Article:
“He didn’t want to drag his family through all this,” Erin said.
But after more than a month sitting in the house, Richardson told his wife that he wanted to go trick-or-treating for Halloween, something he had never done, not as a child growing up in the Bronx, and not even with his own children. They went to the store to buy costumes and on Oct. 31 went out as a family – Book clad in a blonde wing, padded fake muscles and a big sword as He-Man and Erin as SheRa.
“He laughed and joked,” Erin said. “It was the Book I knew.”
But it’s up and down, good days followed by bad ones, times when Book will sit in his bedroom with the curtains closed for hours, depressed, nearly suicidal with concern over how he will be able to take care of his family. He doesn’t sleep, his back hurts and there was one day when his blood pressure soared to 183 over 101.
When the doorbell rings or there’s a knock on the door, there’s a panic that sets in even though he knows the feds aren’t coming back. He even keeps a pair of shorts on the top of his bedroom dresser — ones without a drawstring — just in case.
“He’s scared,” Erin said. “But it’s gotten a little better.”
Back in December, an older, diehard Arizona basketball fan asked Book if he wanted to make a few extra dollars and help him paint and clean houses in South Tucson. Richardson did it for a few weeks, but then stopped after being afraid of getting injured without insurance.
Now the routine is the same for the most part each and every day. He gets up and takes E.J., who is a senior at Canyon Del Oro, to high school and then calls Erin to see whether she wants anything from Chick-fil-A. He returns home, helps with any chores around the house and then sits down at the same chair at the dining room table and pulls out his iPad, where he spends much of the day buying tokens and playing games like Bejeweled, Gummy Drop and Crime Scene. Then he’ll field phone calls from the tight-knit group of friends — mostly involved with basketball — who will try to keep his spirits up while was continues to play the waiting game.
NBA star Kemba Walker is one of those who has helped — both emotionally and financially. So has former Arizona standout and current NBA player Solomon Hill. Walker has known Richardson since 2006, back when Walker was an unheralded point guard coming out of Rice High School in the Bronx and Richardson was coaching the Gauchos — then regarded as one of the top summer travel organizations in the country.
“I know what type of man he is, and he’s someone I’ve always been able to count on,” Walker said. “He’s always been there for me, and I hate that he’s going through this. I love Book. That’s my guy and he’s been a mentor to me.”
“This entire thing is insane,” added Walker. “People who do far worse get less. This shouldn’t be this serious.”
Curtis Loving and Chris Fouch, two other former players, call and text to make sure Richardson is holding up. It’s the least the 29-year-old Loving can do for the man who took him in a time of need. Loving said he had stability issues when he was younger and was bouncing from house to house, even having to sleep outside at times.
“Book opened his home to me,” said Loving, who now works at a charter school in Brooklyn as a coach and social worker. “He gave me the support I needed in my life. People make mistakes. He made one, but I don’t think he should be going to jail. Nobody’s life was taken.”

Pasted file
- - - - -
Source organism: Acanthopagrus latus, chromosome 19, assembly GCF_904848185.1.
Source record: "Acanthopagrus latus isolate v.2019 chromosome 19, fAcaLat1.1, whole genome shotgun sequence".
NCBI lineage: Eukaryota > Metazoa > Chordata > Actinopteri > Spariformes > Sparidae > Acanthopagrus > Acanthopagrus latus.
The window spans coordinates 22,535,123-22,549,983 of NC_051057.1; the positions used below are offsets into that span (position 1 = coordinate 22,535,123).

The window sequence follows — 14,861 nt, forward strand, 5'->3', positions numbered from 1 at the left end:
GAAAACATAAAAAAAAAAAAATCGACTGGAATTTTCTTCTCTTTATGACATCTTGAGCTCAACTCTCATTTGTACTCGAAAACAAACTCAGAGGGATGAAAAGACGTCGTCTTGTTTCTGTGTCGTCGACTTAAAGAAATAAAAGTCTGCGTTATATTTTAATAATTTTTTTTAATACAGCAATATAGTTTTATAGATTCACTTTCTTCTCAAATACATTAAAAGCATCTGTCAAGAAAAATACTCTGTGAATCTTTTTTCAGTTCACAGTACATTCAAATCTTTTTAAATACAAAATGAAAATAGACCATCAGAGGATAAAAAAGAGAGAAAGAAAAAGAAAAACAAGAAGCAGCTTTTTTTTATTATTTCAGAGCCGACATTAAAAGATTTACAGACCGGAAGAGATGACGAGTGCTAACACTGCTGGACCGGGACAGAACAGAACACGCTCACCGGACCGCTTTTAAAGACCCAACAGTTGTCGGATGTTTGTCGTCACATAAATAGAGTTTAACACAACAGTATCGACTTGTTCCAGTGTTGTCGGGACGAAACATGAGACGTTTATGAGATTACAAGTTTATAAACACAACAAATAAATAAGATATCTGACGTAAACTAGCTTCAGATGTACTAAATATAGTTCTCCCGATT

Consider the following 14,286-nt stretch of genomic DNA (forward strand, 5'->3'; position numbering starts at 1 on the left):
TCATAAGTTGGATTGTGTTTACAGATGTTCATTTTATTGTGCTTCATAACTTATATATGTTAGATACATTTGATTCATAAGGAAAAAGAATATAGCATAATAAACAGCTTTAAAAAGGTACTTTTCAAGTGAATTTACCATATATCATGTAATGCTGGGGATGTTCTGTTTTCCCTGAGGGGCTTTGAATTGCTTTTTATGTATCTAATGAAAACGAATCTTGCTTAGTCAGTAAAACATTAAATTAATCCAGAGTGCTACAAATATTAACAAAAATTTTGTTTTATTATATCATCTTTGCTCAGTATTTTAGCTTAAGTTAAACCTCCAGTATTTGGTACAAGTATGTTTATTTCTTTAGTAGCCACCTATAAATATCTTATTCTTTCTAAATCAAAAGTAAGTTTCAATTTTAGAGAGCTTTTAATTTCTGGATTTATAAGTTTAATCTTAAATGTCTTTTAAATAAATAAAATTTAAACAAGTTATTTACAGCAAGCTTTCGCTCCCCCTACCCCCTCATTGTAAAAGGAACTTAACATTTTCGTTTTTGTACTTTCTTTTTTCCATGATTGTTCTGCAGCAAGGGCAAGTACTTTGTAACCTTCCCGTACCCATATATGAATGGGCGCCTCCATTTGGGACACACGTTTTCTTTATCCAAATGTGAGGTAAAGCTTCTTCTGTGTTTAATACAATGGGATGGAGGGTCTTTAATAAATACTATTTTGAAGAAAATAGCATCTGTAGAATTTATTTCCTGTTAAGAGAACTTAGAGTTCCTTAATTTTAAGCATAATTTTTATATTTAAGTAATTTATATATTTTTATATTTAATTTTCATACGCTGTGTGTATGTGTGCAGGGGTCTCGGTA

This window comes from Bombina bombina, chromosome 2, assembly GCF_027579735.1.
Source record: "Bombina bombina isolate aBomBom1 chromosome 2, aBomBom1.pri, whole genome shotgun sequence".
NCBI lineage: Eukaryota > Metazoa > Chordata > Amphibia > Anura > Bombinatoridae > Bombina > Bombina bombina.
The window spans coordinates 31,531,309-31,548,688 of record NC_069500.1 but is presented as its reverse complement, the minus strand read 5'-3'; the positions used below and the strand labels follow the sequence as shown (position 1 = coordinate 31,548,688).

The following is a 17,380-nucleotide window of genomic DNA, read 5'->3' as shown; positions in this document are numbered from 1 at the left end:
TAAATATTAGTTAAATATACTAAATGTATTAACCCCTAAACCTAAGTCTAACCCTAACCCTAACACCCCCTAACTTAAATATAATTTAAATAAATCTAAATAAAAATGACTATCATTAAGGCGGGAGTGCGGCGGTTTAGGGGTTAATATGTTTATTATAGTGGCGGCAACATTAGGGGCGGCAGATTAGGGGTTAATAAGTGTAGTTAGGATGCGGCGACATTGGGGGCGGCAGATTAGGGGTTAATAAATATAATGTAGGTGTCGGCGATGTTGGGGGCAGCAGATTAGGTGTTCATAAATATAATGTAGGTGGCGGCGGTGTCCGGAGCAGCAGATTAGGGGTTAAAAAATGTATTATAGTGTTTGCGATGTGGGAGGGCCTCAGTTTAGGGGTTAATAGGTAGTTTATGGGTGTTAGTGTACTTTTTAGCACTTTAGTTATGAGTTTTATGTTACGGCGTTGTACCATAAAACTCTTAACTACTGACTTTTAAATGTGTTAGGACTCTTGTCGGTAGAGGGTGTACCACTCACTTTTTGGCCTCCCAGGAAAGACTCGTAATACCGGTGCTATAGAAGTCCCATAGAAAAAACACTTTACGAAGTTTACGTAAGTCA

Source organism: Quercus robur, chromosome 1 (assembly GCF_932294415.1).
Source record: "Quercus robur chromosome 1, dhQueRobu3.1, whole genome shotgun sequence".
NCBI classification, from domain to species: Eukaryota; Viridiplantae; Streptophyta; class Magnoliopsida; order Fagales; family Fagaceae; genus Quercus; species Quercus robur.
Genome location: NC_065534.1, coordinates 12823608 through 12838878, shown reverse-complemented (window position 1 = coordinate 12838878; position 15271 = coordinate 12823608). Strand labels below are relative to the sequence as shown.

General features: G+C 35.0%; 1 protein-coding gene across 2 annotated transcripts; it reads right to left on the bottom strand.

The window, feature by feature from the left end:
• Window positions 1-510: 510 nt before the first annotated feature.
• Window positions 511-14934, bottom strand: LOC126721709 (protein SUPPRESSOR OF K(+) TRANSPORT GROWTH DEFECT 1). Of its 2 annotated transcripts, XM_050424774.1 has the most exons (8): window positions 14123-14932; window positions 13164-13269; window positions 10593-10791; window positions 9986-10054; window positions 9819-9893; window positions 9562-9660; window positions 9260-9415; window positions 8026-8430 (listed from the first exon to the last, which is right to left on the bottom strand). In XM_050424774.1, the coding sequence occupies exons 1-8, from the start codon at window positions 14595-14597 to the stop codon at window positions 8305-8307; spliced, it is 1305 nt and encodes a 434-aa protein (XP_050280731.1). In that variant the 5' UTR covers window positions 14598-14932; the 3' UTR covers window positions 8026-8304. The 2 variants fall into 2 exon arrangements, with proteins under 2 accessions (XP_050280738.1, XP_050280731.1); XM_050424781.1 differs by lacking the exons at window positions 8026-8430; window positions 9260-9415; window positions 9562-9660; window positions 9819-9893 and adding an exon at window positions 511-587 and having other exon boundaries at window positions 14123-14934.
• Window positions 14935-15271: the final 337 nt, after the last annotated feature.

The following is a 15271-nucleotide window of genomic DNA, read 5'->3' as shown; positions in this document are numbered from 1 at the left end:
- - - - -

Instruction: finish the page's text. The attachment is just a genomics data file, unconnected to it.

If there’s a silver lining to all of this, it’s that E.J. feels like he’s gained a father, Sere’ finally spent her birthday with her dad and Erin’s husband has returned.
“We were in a rough place,” Erin said. “As a lot of coaches’ wives can understand, there’s a strain being a college coach can put on a marriage and a family. … It was tough.”
“When this happened, it pulled us so much closer together,” she added.
Instead of barbecuing out back for the Arizona players, now Book does it for his family. Instead of the long talks to recruit teenagers, now Richardson sits down with his own son and has formed a close bond that admittedly wasn’t there a year ago. Instead of trying to prepare Arizona players for the NBA, he prepares his son for his senior season of high school.
“I’d never seen him cry before, and we’ve had some real personal talks,” E.J. said. “I’d never seen him like that. He’s the biggest, toughest guy I know. I’m really glad we get to talk more.”
“It’s been good,” Sere’ added. “On bad terms.”
While his teammates and coaches from St. Ray’s stay in constant contact, Miller and the Arizona basketball coaching staff haven’t communicated with Richardson at all.
“He feels abandoned,” Erin said. “He feels like he was deemed guilty and thrown out with the trash.”
Despite the fractured relationship, Richardson still watches every Arizona basketball game on the big screen TV in the living room and even told one top-50 recruit that he should play at Arizona because it’s the best situation for him to thrive.
Richardson needs to get permission in order to leave the state. He went with DeCesare to Chicago for the NBA Combine back in May, took a father-son trip Las Vegas for NBA summer league in July and went to Miami with his wife and daughter.
But he can’t get a job, certainly not until the trial is over. Erin isn’t working, either, so the family had to pull from Book’s savings to afford the legal fees – which have piled up in excess of $150,000 in the past year. She watches Book play 1-on-1 with E.J. in the backyard and prays that no one gets injured because the family is without health insurance.
“Right now we’re okay,” Erin said. “We’re living in the same house, driving the same cars and taking care of the kids. But down the line, who knows?”
“He was the man of the family,” Sere’ added. “He took care of everybody. Now he feels helpless, but we still see him as the man of the family. I know we’re going to get past this.”
However, no one can say for certain what lies ahead.
The family will keep an eye on the upcoming trials that begin next week, and then play the waiting game. Richardson is aware his future as a D-1 college basketball coach is likely over and so is his dream of becoming a head coach, but now the priority is taking care of his family.
“We talk about it, but I really in my heart of hearts don’t believe he’s going to do time,” Erin said. “I really I don’t.”